• 2015 Alpina B5 Bi-Turbo "Edition 50"

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Imagine James Bond had a long-lost brother. The two started out with the same genes, had many of the same habits — but instead of a devil-may-care ladies’ man and secret agent, Brother Bond got his kicks playing the stock market and taking his socialite wife to drink wine at dinner parties. That’s Alpina. It’s M Sport’s more civilized brother. But don’t let the day job fool you — beneath Alpina’s respectable business jacket hides a weapon to make 007 swoon.

Like Mr. Bond, the Alpina B5 Edition 50 started out with pretty good DNA, in the form of a 550i sedan chassis. At the BMW factory, they install an engine built by Alpina, and then ship the car back to them to install the finishing touches. The result is a car built equally by both manufacturers, but wears the Alpina badge. That badge lays atop a car wholly distinct from its sibling in terms of character — but don’t take that to mean there isn’t some deadly rivalry involved.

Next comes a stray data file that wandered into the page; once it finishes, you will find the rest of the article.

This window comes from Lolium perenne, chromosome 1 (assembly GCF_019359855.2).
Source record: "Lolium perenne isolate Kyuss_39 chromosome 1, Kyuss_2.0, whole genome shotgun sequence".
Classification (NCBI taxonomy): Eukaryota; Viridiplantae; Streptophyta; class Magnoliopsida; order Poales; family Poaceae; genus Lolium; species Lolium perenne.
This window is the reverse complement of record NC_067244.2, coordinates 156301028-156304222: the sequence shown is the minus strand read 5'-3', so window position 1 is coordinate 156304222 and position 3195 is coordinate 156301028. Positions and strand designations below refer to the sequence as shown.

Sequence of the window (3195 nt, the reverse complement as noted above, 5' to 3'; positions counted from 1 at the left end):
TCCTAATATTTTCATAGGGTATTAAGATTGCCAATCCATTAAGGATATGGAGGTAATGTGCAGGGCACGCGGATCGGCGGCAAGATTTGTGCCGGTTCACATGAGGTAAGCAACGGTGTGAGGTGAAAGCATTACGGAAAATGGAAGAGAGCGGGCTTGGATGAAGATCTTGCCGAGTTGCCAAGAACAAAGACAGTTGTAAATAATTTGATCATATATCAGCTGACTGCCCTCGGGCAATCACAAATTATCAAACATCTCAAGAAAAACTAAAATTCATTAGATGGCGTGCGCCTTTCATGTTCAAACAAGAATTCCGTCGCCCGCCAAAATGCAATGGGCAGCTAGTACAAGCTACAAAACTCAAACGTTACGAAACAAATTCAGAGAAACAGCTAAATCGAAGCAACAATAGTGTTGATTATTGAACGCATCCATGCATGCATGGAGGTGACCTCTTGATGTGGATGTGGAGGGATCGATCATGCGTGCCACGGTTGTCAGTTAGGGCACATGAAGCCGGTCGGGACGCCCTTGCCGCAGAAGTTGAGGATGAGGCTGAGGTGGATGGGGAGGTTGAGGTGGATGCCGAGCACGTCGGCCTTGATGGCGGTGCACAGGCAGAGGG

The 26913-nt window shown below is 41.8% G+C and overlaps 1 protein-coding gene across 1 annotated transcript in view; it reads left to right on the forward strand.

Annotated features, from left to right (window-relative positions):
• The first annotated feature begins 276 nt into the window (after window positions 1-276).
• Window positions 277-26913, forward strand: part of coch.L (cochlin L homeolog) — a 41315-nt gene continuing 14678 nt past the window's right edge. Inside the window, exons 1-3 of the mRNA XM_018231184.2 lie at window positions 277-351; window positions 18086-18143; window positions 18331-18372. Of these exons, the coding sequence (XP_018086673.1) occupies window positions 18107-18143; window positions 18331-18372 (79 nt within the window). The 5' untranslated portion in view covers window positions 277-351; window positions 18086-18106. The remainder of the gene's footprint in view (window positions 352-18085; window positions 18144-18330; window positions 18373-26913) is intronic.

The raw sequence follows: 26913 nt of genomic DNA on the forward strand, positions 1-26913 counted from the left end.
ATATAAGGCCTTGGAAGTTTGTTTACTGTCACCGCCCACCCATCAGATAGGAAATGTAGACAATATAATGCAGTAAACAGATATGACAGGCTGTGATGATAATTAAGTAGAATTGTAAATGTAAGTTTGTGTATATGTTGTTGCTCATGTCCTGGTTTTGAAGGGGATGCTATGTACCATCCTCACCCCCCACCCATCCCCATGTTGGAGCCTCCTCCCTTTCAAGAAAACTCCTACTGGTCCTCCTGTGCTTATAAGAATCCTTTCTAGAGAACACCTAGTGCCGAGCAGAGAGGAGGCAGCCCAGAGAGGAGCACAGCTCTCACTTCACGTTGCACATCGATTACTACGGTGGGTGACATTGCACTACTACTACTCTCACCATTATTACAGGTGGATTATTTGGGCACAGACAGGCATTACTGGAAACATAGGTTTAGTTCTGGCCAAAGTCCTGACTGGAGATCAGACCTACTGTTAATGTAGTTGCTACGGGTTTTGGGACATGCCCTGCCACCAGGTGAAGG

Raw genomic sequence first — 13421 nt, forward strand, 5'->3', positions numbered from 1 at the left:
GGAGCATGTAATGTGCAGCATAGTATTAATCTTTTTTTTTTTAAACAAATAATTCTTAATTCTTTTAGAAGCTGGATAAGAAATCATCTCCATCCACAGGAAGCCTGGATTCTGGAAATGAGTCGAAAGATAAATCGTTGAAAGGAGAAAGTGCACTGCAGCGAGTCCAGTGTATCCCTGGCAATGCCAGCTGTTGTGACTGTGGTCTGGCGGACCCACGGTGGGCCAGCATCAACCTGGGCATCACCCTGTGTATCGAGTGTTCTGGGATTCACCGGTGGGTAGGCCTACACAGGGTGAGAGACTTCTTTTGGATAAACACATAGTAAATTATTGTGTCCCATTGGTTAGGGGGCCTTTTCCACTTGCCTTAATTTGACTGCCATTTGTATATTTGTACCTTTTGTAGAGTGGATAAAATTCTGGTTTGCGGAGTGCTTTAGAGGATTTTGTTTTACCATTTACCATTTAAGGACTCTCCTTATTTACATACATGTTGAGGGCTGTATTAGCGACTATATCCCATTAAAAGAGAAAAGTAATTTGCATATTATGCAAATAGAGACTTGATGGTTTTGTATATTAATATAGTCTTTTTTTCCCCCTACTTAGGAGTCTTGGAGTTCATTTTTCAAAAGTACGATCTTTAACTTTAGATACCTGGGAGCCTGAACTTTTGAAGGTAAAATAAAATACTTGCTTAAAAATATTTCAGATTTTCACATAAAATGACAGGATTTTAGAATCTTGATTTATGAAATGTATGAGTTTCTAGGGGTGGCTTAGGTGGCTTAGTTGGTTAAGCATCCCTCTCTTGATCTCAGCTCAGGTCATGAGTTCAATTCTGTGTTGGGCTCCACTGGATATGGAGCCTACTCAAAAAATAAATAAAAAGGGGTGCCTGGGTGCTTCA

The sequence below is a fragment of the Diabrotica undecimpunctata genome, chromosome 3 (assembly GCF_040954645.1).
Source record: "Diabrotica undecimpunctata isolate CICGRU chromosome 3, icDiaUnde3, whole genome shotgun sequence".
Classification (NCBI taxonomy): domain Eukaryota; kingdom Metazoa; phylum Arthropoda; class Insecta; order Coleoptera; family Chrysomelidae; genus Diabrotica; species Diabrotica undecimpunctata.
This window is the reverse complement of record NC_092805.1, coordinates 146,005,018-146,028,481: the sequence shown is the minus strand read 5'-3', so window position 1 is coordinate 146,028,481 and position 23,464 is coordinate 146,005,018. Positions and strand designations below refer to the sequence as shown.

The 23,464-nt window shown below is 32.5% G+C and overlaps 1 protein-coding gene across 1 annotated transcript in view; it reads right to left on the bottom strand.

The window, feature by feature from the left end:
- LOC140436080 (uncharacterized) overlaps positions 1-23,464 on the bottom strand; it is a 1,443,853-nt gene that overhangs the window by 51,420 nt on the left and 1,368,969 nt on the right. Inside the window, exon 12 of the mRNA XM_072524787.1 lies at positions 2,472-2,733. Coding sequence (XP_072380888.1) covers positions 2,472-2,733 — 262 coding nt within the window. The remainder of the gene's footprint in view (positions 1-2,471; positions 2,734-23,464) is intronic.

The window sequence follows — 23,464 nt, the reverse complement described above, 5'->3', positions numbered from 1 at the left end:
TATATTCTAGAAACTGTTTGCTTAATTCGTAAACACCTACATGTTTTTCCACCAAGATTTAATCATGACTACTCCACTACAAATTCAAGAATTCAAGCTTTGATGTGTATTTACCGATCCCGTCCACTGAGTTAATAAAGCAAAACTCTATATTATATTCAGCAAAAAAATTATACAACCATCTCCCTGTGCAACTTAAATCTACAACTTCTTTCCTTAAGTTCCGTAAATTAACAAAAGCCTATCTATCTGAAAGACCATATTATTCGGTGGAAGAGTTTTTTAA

These are the Bond twins we’re talking about here.

Continue reading to learn more about the Alpina B5 Bi-Turbo "Edition 50".

  • 2015 Alpina B5 Bi-Turbo "Edition 50"
  • Year:
  • Make:
  • Model:
  • Engine:
  • Transmission:
    8-Speed Sport-Automatic
  • Horsepower @ RPM:
    600 @ 6000
  • Torque @ RPM:
    590 @ 3500
  • Displacement:
    4.4 L
  • 0-60 time:
    4.2 sec.
  • Top Speed: